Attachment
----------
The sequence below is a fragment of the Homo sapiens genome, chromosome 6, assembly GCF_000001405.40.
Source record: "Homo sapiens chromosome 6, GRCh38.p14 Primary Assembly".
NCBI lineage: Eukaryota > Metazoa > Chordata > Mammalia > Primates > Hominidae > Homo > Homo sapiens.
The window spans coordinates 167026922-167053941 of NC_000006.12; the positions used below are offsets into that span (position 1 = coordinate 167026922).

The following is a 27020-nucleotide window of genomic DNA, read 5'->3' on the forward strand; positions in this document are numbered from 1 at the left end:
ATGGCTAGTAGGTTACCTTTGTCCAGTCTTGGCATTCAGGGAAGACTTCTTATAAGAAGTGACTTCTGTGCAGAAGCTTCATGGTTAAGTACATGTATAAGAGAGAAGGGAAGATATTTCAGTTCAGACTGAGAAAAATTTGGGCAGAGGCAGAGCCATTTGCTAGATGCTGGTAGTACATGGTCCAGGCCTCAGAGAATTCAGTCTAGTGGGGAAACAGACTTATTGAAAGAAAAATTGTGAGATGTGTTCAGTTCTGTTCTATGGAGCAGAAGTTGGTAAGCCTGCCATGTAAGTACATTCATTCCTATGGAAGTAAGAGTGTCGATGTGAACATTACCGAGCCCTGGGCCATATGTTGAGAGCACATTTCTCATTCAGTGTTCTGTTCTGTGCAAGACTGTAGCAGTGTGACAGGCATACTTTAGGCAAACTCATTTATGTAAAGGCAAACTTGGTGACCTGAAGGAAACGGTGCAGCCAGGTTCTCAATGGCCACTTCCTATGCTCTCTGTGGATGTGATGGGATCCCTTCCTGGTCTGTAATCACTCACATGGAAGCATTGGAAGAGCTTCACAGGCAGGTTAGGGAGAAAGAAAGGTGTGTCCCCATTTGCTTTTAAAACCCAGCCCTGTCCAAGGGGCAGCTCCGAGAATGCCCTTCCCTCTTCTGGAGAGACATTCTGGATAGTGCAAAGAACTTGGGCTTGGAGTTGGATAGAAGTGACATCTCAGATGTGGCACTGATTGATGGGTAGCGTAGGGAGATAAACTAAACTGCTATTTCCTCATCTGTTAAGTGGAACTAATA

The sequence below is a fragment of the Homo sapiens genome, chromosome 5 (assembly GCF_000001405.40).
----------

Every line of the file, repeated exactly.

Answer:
The sequence below is a fragment of the Homo sapiens genome, chromosome 6, assembly GCF_000001405.40.
Source record: "Homo sapiens chromosome 6, GRCh38.p14 Primary Assembly".
NCBI lineage: Eukaryota > Metazoa > Chordata > Mammalia > Primates > Hominidae > Homo > Homo sapiens.
The window spans coordinates 167026922-167053941 of NC_000006.12; the positions used below are offsets into that span (position 1 = coordinate 167026922).

The following is a 27020-nucleotide window of genomic DNA, read 5'->3' on the forward strand; positions in this document are numbered from 1 at the left end:
ATGGCTAGTAGGTTACCTTTGTCCAGTCTTGGCATTCAGGGAAGACTTCTTATAAGAAGTGACTTCTGTGCAGAAGCTTCATGGTTAAGTACATGTATAAGAGAGAAGGGAAGATATTTCAGTTCAGACTGAGAAAAATTTGGGCAGAGGCAGAGCCATTTGCTAGATGCTGGTAGTACATGGTCCAGGCCTCAGAGAATTCAGTCTAGTGGGGAAACAGACTTATTGAAAGAAAAATTGTGAGATGTGTTCAGTTCTGTTCTATGGAGCAGAAGTTGGTAAGCCTGCCATGTAAGTACATTCATTCCTATGGAAGTAAGAGTGTCGATGTGAACATTACCGAGCCCTGGGCCATATGTTGAGAGCACATTTCTCATTCAGTGTTCTGTTCTGTGCAAGACTGTAGCAGTGTGACAGGCATACTTTAGGCAAACTCATTTATGTAAAGGCAAACTTGGTGACCTGAAGGAAACGGTGCAGCCAGGTTCTCAATGGCCACTTCCTATGCTCTCTGTGGATGTGATGGGATCCCTTCCTGGTCTGTAATCACTCACATGGAAGCATTGGAAGAGCTTCACAGGCAGGTTAGGGAGAAAGAAAGGTGTGTCCCCATTTGCTTTTAAAACCCAGCCCTGTCCAAGGGGCAGCTCCGAGAATGCCCTTCCCTCTTCTGGAGAGACATTCTGGATAGTGCAAAGAACTTGGGCTTGGAGTTGGATAGAAGTGACATCTCAGATGTGGCACTGATTGATGGGTAGCGTAGGGAGATAAACTAAACTGCTATTTCCTCATCTGTTAAGTGGAACTAATA

The sequence below is a fragment of the Homo sapiens genome, chromosome 5 (assembly GCF_000001405.40).